The Death of a Deed: Can a Security Interest in Property Expire?

Real Estate Law

If you own a home, you need to understand a bit about mortgages and how they work in your state.

You also need to understand whether a security interest in real property can expire.

Mortgages in Brief

Very briefly, a “mortgage” is the contract (i.e., the “promissory note”) between a borrower and a lender (most often for purchase money) that creates a lien on real property.

Some states use the mortgage to create the lien on the property.

Other states, like Georgia, use a deed of trust or security deed to create the lien.

In today’s post we are going to touch on security deeds in Georgia: what they are and whether or not they can expire.

An Introduction to Security Deeds

Depending on the state you live in, the deed that secures your home loan can be known as a:

  • Security Deed
  • Loan Deed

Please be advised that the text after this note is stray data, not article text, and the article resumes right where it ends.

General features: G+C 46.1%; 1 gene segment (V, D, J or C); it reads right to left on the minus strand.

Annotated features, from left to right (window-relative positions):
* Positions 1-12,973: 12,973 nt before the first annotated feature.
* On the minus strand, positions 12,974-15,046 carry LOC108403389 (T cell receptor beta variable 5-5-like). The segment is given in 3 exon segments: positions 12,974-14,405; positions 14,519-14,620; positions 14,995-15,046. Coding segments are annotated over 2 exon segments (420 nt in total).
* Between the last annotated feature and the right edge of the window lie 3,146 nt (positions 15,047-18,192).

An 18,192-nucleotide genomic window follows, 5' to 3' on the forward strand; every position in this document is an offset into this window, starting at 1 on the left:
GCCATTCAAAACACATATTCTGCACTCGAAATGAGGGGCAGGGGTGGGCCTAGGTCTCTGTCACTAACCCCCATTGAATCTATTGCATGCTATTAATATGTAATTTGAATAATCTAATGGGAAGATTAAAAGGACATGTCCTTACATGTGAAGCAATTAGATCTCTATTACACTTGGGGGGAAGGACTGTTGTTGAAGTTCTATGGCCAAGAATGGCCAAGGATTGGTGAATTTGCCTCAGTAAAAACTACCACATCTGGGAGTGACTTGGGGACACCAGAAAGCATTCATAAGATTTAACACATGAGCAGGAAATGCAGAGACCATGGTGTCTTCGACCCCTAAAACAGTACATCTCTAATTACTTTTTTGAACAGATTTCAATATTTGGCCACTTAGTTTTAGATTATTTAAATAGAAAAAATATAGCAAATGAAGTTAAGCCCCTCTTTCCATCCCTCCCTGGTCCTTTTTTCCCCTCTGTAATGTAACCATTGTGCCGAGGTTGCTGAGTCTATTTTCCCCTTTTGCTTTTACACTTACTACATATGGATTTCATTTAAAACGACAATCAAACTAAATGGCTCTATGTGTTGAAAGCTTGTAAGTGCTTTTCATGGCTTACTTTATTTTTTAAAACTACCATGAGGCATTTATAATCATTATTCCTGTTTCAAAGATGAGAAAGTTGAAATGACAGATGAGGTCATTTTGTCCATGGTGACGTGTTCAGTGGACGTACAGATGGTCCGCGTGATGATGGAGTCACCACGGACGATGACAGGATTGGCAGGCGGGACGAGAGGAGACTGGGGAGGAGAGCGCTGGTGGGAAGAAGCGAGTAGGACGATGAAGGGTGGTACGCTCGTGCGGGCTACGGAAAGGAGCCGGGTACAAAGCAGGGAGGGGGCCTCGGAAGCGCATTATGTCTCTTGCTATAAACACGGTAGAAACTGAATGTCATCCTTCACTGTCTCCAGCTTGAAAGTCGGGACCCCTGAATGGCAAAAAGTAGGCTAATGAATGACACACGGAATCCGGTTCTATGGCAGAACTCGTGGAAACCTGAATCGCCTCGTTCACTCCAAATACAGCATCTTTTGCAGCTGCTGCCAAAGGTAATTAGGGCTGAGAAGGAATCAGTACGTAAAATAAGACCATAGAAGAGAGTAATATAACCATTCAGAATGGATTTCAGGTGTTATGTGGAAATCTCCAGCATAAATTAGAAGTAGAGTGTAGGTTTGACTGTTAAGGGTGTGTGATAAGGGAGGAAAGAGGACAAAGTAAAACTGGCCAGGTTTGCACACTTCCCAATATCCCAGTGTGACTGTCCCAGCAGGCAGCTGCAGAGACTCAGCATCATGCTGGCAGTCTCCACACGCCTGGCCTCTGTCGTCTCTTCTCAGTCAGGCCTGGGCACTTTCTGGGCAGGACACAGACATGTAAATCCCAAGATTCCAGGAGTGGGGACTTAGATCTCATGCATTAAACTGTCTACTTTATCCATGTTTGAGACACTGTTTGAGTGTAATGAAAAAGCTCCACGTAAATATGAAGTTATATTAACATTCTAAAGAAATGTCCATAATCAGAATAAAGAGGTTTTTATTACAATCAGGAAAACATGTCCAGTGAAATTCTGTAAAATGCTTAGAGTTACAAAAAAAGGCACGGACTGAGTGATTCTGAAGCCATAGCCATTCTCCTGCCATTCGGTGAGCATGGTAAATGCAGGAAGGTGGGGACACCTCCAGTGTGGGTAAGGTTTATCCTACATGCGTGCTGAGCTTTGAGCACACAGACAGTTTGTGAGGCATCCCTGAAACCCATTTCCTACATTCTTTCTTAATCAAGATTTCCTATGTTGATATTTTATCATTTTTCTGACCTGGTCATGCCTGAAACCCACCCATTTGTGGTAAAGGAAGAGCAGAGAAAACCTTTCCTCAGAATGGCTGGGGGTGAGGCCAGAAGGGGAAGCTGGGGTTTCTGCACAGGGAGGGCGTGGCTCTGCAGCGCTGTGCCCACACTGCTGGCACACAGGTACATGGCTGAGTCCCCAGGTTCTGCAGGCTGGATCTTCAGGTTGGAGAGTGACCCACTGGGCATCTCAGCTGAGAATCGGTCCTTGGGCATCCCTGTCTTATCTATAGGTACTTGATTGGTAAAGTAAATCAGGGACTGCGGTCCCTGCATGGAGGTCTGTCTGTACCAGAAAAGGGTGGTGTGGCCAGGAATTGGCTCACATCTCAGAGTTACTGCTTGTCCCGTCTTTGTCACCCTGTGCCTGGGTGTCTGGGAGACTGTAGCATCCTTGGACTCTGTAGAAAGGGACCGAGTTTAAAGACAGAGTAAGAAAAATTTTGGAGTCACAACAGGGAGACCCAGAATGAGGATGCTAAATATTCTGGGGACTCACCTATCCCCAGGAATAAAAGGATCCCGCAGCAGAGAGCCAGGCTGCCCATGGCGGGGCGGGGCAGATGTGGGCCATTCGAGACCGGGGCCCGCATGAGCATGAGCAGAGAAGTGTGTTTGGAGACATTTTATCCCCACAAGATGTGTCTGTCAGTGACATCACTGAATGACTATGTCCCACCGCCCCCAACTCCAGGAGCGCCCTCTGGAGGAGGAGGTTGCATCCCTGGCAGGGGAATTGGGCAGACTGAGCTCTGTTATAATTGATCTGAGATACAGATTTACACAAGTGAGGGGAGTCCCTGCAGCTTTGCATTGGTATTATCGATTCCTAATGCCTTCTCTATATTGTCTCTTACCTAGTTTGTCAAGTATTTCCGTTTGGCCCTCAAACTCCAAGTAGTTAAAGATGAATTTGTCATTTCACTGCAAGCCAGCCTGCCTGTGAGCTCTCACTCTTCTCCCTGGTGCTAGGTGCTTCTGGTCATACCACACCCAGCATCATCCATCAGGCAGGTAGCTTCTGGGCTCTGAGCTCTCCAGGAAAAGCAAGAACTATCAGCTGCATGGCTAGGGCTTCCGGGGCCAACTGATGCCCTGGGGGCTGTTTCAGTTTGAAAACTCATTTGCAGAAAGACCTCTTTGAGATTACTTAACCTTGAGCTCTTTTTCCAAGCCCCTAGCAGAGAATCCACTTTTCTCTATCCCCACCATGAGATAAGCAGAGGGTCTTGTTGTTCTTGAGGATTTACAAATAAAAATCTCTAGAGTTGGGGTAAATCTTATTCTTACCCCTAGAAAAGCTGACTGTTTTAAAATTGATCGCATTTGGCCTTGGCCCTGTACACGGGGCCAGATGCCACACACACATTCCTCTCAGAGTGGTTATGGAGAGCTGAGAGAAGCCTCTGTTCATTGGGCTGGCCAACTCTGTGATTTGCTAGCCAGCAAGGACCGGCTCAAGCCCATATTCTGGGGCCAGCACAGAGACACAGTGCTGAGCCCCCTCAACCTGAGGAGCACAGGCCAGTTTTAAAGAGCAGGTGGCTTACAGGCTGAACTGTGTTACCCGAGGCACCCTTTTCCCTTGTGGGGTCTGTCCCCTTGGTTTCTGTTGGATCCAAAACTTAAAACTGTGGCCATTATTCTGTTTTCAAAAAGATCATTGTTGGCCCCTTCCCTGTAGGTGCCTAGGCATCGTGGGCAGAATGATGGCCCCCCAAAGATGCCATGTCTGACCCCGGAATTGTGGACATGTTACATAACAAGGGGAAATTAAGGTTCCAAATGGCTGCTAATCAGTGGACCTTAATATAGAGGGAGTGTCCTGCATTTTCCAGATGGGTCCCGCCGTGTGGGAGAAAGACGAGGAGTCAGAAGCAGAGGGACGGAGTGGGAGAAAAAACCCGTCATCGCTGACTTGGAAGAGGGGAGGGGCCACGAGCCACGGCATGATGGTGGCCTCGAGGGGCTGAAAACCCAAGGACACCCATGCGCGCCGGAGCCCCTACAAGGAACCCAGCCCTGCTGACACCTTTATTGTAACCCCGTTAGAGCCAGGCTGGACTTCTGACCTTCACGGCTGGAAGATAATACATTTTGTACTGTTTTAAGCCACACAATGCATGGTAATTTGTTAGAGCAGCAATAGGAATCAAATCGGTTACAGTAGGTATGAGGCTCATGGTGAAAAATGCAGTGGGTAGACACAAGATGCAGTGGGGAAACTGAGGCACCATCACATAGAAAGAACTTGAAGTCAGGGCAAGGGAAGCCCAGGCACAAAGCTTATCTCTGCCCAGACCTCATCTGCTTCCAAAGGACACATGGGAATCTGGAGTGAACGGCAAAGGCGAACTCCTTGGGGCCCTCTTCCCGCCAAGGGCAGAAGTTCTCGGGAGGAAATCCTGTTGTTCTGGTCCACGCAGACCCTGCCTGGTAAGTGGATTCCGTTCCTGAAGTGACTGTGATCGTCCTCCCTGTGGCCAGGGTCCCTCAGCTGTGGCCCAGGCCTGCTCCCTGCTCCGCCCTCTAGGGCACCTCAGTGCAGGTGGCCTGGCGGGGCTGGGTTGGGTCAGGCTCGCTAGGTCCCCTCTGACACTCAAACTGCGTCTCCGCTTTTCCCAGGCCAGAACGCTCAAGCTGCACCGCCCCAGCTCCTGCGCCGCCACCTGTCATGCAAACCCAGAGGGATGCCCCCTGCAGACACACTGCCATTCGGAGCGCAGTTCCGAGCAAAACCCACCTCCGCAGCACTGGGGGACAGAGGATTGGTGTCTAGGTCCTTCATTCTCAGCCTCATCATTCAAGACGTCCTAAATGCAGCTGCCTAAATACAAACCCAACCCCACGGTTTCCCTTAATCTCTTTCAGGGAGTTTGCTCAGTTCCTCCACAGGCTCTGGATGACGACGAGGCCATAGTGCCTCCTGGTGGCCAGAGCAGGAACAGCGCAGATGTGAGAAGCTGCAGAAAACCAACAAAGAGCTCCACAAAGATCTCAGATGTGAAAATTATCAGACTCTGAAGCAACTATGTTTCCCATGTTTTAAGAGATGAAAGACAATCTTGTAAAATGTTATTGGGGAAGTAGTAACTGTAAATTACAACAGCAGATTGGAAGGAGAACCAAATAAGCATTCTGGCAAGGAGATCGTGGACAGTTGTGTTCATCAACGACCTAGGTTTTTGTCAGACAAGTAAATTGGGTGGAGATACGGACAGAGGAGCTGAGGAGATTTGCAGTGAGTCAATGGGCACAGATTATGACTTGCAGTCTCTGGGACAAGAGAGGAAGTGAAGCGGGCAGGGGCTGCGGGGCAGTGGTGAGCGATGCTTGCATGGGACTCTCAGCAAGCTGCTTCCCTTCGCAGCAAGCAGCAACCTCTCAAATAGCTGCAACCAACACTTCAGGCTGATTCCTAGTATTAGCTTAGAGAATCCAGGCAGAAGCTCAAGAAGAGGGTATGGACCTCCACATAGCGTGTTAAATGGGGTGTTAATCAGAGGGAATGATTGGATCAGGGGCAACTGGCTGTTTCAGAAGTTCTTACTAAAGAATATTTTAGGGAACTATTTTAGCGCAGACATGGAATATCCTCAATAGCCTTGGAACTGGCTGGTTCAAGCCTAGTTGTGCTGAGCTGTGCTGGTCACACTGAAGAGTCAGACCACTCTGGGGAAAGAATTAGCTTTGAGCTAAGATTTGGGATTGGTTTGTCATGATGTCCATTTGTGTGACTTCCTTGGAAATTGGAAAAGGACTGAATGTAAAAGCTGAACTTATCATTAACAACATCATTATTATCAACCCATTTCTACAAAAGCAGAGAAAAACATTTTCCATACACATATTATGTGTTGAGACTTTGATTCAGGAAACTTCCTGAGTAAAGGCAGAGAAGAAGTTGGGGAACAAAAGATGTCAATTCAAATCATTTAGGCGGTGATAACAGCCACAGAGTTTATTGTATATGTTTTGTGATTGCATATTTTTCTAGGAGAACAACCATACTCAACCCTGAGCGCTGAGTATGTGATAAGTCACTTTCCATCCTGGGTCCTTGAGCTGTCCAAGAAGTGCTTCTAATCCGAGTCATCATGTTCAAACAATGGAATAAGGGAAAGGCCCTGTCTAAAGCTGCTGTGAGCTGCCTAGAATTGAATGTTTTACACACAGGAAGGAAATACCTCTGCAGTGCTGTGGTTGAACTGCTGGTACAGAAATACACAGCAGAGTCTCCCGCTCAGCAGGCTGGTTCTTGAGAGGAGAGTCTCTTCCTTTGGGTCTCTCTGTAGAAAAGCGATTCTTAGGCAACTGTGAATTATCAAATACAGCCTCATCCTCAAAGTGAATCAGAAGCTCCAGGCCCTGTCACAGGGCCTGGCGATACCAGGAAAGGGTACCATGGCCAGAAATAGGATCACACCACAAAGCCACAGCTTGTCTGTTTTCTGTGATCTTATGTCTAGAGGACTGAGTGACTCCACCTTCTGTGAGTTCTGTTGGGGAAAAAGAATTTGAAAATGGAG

• Warranty Deed
  • Deed to Secure a Debt

Regardless of the name (we’ll use “security deed”), when you borrow money (from a bank or private lender) to purchase a home, you give the lender a deed in exchange for the money. This deed, (the security deed) is secured by the real property purchased.

The security deed given to the lender transfers legal title from the borrower (you) to the lender. The borrower (you) retains only equitable title to the property until all of the money borrowed (plus interest) has been paid back. Of course, the borrower also retains exclusive possession of the property as well as the right of redemption until he/she either pays off the loan in its entirety or defaults on the loan.

Georgia uses security deeds to secure loans on real property.

Can a Security Deed Expire?

In Georgia, the answer is yes.

According to statute, security deeds expire seven (7) years “from the maturity of the debt or debts or the maturity of the last installment thereof as stated or fixed in the record of the conveyance…”. The statute further provides that if no maturity date exists in the deed, the security deed will expire after seven (7) years.

If a security deed expires, the lender loses his lien on the property because title will automatically revert to the borrower.

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